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FIRE sides with NRA, ACLU in First Amendment Supreme Court case

In a new friend-of-the-court filing, FIRE asks the Supreme Court to rule that government officials cannot censor protected speech by punishing speakers’ associates.
The United States Supreme Court in Washington DC

The First Amendment does not let officials punish people merely because they maintain or espouse certain views. Yet government censors are not so easily dissuaded. Officials often try to ban speech indirectly, threatening to impose costly investigations on speakers, punish their business associates, or remove legal protections. Is that constitutional? No, it is not.

This year, the Supreme Court will have a chance to reaffirm that the First Amendment bars informal or indirect censorship just as it does laws that restrict speech. The National Rifle Association sued New York state officials who, it alleges, threatened financial institutions that continued to do business with it. The officials did so, the NRA argues, because they disapproved of the NRA’s political message. After the United States Court of Appeals for the Second Circuit ruled for the government officials, the United States Supreme Court agreed to hear the case. The NRA is represented before the Court by the American Civil Liberties Union.

Today FIRE — joined by the National Coalition Against Censorship, the Rutherford Institute, and the First Amendment Lawyers Association — filed an amicus curiae (“friend-of-the-court”) brief in support of the NRA. FIRE’s brief argues that the First Amendment’s formal legal protections count for little if public officials can evade them by simply couching their censorship demands as veiled threats and vague demands for cooperation. The facts alleged by the NRA demonstrate that New York officials were trying to indirectly censor speech that they could not punish directly. 

Eugene Volokh

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Case Detail

New York has enacted a new law with the goal of regulating disfavored — but constitutionally protected — online speech. The law threatens vast swaths of protected speech on the internet and appears to be just the first step in further regulation of online speech.

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In 2018, Maria Vullo was the superintendent of the New York State Department of Financial Services and an outspoken critic of the NRA’s political activity. After the Parkland, Florida, school shootings, Vullo sent a letter to the financial institutions that the department regulates, suggesting that continuing to do business with the NRA could violate state law. The letter applauded entities who recently cut ties with the NRA, warned financial institutions they may face investigations and “reputational risk” if they do business with the NRA, and “encouraged” those institutions to take “prompt actions to manage” that risk.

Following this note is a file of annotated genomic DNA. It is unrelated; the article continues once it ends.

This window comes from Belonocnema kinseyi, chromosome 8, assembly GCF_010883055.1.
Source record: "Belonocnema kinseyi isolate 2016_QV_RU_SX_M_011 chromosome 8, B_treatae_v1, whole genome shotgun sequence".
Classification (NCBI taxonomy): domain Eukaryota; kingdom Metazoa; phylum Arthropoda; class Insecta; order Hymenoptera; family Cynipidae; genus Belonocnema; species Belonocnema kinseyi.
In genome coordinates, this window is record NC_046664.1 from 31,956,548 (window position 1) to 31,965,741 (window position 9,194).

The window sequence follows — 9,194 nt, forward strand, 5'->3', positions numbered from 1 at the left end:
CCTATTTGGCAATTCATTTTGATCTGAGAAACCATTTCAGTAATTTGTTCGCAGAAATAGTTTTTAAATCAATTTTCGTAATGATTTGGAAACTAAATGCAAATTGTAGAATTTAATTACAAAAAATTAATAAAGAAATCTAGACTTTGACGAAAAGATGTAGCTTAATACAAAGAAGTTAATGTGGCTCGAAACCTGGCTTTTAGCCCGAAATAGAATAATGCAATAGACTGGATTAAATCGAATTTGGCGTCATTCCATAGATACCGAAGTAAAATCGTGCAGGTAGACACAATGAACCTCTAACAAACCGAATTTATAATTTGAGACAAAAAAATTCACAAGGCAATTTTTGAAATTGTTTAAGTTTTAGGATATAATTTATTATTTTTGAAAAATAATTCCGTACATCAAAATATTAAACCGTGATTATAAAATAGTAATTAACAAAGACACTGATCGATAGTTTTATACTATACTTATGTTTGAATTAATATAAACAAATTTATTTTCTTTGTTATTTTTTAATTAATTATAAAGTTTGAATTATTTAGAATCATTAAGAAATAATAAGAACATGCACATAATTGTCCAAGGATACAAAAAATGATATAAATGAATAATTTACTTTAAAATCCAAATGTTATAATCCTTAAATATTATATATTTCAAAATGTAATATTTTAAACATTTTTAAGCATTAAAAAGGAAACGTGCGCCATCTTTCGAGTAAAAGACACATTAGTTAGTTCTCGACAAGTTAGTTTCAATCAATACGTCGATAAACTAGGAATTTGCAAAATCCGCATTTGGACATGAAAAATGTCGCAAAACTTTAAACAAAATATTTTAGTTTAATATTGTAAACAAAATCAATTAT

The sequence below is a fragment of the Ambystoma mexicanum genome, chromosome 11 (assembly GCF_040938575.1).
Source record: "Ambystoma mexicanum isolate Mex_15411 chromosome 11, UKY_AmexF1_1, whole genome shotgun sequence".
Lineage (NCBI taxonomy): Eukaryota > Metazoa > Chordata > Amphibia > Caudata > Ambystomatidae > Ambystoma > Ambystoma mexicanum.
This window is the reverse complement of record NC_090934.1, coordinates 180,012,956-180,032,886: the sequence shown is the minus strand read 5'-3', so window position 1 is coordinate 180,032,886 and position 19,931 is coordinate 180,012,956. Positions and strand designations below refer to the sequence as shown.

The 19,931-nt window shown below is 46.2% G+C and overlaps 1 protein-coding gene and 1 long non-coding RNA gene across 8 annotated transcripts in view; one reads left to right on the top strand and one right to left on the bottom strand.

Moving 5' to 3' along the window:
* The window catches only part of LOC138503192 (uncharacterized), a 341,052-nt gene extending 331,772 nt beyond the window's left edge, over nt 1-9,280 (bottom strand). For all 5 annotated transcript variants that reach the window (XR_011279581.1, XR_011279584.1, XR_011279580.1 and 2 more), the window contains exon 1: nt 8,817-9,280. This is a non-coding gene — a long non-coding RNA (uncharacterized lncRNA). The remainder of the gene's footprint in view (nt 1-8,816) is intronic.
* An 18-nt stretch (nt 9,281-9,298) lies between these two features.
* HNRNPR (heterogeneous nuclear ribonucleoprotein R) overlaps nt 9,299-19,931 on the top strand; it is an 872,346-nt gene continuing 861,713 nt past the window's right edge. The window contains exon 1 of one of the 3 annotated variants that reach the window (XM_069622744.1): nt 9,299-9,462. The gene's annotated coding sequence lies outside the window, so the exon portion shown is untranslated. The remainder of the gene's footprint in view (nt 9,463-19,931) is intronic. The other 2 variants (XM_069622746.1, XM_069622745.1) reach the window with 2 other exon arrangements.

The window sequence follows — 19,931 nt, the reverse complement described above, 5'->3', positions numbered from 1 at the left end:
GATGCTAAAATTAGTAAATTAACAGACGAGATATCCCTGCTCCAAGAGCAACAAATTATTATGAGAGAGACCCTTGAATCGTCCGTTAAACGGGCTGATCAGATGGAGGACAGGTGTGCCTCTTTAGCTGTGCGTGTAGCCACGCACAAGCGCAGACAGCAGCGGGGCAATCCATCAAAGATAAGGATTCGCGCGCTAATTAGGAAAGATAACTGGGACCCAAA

Vullo, of course, could not constitutionally shut down the NRA because of its political activity. So she proceeded to threaten financially ruinous investigations and fines against the NRA’s financial partners. Her play was backed by then-Gov. Andrew Cuomo, who claimed that groups like the NRA “have no place in the state of New York.” He boasted that Vullo’s pressure tactics were “forcing the NRA into financial jeopardy.”

These threats against partner organizations violate the First Amendment just as much as direct punishment for protected speech, as the Supreme Court long ago recognized. In 1963, the Court decided Bantam Books, Inc. v. Sullivan, recognizing that coercion, persuasion, and intimidation can restrict speech every bit as much as formal regulations can. It held that informal measures can operate as “a scheme of state censorship effectuated by extra-legal sanctions” where public officials act “not to advise but to suppress.” 

But 60 years have passed since Bantam Books, and the Court has not further developed the legal standard governing informal censorship. That’s the case even though officials continue to threaten disfavored speech.

FIRE’s brief urges the Court to reaffirm the principles set forth in Bantam Books.

In 2020, for example, then-President Donald Trump — angered by Twitter’s fact-checking — demanded that a federal agency weaken social media platforms’ legal protections, in particular their immunity from liability for user posts. Meanwhile, another Supreme Court case, to be argued this term, will consider federal officials’ backroom pressure tactics aimed at influencing social media companies’ content moderation policies. And New York Gov. Kathy Hochul recently wrote public and private colleges and universities in the state, warning that failure to discipline students for “calling for the genocide of any group” would violate state and federal law and threatening “aggressive enforcement action” against any institution that fails to prohibit and punish such speech.

These are just a few examples of officials using informal means to do indirectly what they cannot constitutionally do directly: censor disfavored speech.

FIRE’s brief urges the Court to reaffirm the principles set forth in Bantam Books and clarify the applicable legal standard, making clear that government officials cannot evade the First Amendment through informal or indirect pressure tactics.

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